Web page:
Warrior for Justice: The Footprint of Attorney Benjamin Crump
“Home is where the heart is, and my heart is in Tallahassee.”
Tallahassee is at the seat of the Civil Rights Movement and Black culture today. It hosts a legacy of heroic figures who have made strides to demand equal rights. Here is a look at one of Tallahassee’s most elite leaders and changemakers, whose impact on history has sculpted the future of Tallahassee – and the nation. Celebrate his legacy by visiting his favorite attractions and historic monuments associated with Black culture, and getting involved in educational programs and special events that celebrate Black History during the month of February and every day year round.
The iconic Benjamin Crump is an undisputed leader for racial equality and a renowned trial lawyer for justice. With over 25 years of experience practicing law, Crump has won over 200 cases related to police brutality, including his plea for justice for individuals impacted by the Flint, Michigan water crisis, the deaths of George Floyd, Trayvon Martin, Ahmaud Arbery, Breonna Taylor, and unfortunately, many more victims whose names are etched in our memories. While Attorney Crump has become one of the most well recognized names and faces in civil rights—to the city of Tallahassee, he is a beloved local, a Seminole at heart, and a man uninterrupted in his pursuit of justice for all. We took a moment to sit down with this iconic figure to find out why the man coined Black America’s Attorney General decided to make Tallahassee his home and uncover his favorite aspects of the city.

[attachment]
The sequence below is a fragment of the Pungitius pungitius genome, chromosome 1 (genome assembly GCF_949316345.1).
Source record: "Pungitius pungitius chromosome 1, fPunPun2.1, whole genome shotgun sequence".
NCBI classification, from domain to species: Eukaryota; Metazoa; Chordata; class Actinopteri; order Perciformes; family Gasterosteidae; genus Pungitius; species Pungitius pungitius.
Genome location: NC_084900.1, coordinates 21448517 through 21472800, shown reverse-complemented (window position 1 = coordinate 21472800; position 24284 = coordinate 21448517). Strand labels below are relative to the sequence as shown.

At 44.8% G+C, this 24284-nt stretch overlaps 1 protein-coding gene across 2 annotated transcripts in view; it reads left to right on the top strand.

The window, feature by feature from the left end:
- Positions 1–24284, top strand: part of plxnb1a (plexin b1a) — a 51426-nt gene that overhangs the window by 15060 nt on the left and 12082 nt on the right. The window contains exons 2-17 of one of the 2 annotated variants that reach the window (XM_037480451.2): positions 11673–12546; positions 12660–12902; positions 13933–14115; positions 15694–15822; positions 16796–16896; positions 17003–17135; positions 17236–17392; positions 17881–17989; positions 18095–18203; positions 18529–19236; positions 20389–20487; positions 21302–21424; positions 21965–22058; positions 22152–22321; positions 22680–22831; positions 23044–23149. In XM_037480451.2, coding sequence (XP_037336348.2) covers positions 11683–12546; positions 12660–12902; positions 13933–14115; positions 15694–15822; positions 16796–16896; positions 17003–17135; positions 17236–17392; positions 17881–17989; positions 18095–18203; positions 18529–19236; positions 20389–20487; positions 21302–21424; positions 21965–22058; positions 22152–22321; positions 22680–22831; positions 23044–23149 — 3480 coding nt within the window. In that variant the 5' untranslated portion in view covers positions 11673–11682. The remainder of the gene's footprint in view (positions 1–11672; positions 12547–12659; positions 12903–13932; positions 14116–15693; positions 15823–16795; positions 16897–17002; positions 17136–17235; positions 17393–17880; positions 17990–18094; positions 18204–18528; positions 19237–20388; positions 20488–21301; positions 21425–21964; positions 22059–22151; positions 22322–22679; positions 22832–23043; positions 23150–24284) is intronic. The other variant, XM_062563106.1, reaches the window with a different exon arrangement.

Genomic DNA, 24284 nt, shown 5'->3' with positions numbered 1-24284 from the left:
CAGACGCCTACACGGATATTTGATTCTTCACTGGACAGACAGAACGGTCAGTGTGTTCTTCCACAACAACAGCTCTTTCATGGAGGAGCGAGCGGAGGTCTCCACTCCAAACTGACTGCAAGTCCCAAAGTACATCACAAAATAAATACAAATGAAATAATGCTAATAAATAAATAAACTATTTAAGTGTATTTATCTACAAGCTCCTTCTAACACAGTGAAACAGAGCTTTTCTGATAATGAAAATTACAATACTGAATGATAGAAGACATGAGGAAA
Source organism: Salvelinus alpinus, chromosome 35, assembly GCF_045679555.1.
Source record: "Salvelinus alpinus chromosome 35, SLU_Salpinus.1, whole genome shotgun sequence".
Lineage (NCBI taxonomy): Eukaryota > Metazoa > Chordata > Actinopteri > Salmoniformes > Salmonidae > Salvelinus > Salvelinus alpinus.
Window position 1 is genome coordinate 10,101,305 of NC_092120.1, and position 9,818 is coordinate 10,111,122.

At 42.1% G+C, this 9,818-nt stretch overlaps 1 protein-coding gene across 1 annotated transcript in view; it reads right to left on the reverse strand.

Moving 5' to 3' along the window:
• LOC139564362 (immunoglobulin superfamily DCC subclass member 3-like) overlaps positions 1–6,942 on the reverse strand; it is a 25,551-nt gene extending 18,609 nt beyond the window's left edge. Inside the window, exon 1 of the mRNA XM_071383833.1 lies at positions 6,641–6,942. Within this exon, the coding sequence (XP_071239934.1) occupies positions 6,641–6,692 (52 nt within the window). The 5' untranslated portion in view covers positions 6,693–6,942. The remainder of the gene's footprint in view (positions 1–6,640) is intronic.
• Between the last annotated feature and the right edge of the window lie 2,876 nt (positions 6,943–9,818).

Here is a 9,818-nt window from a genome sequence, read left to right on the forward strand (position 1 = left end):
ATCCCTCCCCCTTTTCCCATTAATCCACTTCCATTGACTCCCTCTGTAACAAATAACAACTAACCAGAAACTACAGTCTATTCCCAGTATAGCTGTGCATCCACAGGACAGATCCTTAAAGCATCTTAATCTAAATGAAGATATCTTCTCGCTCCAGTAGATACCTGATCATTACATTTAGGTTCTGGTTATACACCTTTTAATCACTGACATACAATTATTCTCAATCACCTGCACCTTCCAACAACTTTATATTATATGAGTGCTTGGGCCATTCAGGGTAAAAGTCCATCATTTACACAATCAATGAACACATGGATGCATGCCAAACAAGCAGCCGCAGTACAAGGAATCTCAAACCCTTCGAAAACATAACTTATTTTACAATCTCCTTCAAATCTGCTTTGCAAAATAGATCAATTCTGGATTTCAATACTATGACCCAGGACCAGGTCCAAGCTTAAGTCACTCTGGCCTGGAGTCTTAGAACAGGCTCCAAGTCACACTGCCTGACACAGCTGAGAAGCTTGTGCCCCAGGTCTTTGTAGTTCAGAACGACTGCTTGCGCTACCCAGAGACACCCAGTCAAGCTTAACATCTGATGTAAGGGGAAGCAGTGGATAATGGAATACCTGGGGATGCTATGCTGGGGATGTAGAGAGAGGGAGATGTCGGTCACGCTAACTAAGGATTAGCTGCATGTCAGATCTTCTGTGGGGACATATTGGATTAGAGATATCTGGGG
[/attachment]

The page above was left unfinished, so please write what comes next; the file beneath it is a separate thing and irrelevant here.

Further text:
What brought you to Florida’s Capital City?
“I moved to Tallahassee after high school and attended Florida State University (FSU) where I earned a bachelor’s degree in criminal justice and a Juris Doctor from the FSU College of Law. I decided to stay in the area after graduation to serve the local community and further my vision for racial equality by working as a civil rights attorney.”
Why do you continue to call Tallahassee home?
“The Tallahassee landscape offers unique traits that add to individuals’ propensity for success. When I graduated from law school, I knew that Tallahassee was a good community, but I don’t think I fully understood the scope of how blessed I was to be here, particularly the mentorship I received from numerous individuals who taught me lessons that could not be learned by affiliation or within the confines of the classroom. Tallahassee is ranked as one of the most educated cities in America, it has a high percentage of diversity, it’s culturally inclusive and the colleges breed a sense of optimism, hope and potential.
When reflecting back on the timeframe that my former partner, Daryl Parks, and I opened our first practice, and the trajectory our careers have taken since then, Tallahassee has always been in our corner. The spirit of this town, the people, the endless possibilities of what life could bring and what we could bring to it, supplied the wind beneath our wings. As we continued to ascend in our careers, it was always Tallahassee propelling us to the next level. That is why I love Tallahassee, and to me—that is why it will always be home.”
What are your favorite aspects of the city?